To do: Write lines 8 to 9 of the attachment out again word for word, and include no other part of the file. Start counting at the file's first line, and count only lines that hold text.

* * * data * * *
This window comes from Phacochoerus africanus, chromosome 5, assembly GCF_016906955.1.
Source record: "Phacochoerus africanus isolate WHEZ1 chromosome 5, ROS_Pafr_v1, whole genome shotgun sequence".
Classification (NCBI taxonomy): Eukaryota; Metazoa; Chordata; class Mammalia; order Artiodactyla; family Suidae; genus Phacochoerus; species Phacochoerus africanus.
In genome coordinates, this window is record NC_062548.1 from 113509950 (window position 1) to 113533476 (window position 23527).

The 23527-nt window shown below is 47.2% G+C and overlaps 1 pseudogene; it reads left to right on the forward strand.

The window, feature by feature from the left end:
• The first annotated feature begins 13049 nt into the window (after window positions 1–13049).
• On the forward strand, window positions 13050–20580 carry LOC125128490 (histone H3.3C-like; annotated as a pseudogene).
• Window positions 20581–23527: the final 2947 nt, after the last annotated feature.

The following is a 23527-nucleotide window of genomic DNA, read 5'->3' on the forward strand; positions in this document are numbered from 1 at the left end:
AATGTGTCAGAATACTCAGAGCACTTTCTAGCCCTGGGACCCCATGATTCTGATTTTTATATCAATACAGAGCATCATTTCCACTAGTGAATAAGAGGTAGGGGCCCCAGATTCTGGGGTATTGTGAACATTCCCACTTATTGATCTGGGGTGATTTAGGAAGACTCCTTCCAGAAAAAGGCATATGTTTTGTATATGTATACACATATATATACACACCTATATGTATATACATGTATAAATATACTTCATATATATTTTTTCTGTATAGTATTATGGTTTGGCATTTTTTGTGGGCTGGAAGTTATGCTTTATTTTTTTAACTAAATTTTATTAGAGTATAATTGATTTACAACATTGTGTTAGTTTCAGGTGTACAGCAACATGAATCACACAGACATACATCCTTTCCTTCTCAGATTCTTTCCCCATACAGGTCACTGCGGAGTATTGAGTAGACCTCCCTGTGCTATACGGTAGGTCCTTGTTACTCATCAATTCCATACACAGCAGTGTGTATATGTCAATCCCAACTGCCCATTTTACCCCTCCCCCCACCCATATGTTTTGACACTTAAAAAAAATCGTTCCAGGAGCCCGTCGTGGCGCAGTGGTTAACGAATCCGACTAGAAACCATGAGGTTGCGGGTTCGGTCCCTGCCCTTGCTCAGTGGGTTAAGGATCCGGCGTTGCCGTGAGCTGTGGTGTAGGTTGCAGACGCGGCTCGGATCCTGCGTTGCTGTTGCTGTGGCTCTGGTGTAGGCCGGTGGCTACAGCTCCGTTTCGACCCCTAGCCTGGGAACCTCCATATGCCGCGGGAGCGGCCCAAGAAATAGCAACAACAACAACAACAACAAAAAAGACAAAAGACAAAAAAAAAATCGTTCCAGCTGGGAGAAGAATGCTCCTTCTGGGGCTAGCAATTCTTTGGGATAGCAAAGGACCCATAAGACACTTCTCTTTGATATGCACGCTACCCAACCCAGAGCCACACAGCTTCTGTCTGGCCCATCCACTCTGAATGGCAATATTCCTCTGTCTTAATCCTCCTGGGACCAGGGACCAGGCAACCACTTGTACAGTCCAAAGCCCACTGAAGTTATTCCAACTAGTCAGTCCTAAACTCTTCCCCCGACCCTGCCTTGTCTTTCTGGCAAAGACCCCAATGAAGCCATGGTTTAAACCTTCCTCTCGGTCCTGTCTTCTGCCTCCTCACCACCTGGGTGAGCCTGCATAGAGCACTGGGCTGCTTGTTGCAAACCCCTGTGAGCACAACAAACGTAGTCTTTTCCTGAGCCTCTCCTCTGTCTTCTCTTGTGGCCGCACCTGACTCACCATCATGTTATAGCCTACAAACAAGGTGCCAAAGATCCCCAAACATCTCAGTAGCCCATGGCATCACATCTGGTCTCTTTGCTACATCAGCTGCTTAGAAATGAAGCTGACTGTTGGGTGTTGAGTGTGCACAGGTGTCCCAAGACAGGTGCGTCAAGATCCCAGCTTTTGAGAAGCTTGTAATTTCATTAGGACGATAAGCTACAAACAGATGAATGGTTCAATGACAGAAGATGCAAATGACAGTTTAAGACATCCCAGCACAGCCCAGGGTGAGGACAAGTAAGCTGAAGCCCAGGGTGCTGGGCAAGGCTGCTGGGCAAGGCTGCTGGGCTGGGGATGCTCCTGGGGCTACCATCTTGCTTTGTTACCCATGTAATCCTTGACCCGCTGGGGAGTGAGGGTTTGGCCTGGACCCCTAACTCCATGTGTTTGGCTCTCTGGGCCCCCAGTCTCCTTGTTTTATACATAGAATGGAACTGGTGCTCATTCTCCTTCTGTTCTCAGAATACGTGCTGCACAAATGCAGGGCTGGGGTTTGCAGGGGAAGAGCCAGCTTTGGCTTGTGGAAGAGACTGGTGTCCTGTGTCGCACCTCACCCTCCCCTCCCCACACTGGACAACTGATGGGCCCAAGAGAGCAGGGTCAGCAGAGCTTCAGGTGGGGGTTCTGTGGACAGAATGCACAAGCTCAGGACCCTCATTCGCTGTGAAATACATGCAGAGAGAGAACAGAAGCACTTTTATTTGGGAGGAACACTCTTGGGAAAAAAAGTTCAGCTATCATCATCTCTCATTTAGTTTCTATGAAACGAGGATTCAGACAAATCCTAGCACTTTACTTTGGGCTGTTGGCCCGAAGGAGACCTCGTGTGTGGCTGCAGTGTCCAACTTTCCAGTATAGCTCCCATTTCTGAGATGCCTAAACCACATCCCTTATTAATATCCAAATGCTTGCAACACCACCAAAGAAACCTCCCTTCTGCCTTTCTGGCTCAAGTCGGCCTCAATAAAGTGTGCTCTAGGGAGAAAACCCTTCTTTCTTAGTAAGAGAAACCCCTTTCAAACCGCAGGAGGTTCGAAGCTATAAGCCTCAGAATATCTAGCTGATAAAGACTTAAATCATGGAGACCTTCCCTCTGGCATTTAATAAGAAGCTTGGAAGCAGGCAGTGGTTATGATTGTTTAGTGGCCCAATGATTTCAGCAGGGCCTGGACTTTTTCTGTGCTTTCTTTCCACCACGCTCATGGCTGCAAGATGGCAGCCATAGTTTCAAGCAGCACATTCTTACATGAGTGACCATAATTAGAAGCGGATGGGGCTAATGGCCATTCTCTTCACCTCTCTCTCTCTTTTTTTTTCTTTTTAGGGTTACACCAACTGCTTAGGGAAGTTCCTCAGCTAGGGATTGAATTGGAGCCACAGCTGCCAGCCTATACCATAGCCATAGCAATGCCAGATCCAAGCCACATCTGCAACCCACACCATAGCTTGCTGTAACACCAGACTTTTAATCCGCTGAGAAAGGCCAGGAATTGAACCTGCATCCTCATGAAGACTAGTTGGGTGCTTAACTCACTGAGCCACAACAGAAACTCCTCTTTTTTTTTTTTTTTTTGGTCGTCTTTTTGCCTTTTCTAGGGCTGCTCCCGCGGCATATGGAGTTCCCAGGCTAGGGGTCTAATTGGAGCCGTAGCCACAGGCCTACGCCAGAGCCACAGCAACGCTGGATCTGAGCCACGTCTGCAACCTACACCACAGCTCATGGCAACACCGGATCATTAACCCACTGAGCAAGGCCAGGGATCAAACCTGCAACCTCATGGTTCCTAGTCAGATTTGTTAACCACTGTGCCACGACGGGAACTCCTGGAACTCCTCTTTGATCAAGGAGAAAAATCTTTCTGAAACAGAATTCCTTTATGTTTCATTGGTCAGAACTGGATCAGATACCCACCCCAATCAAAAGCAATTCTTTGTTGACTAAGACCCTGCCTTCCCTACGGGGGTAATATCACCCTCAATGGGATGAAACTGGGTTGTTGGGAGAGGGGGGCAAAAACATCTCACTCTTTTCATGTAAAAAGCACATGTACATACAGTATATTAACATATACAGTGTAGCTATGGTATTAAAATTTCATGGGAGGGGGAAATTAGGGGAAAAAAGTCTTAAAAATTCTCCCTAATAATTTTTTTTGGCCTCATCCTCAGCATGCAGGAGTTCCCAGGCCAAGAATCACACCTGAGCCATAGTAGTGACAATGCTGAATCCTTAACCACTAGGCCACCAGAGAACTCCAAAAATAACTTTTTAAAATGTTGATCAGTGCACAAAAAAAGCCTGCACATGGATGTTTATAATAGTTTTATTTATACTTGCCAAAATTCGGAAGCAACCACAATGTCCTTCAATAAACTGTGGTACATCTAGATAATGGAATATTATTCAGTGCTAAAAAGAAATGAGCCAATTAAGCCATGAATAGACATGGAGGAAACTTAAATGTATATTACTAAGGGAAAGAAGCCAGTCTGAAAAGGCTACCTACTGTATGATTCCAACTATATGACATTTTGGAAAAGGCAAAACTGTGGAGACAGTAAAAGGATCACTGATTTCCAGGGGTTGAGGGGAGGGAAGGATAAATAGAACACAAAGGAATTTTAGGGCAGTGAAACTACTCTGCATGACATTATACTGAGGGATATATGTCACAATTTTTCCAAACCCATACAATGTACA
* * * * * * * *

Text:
• On the forward strand, window positions 13050–20580 carry LOC125128490 (histone H3.3C-like; annotated as a pseudogene).
• Window positions 20581–23527: the final 2947 nt, after the last annotated feature.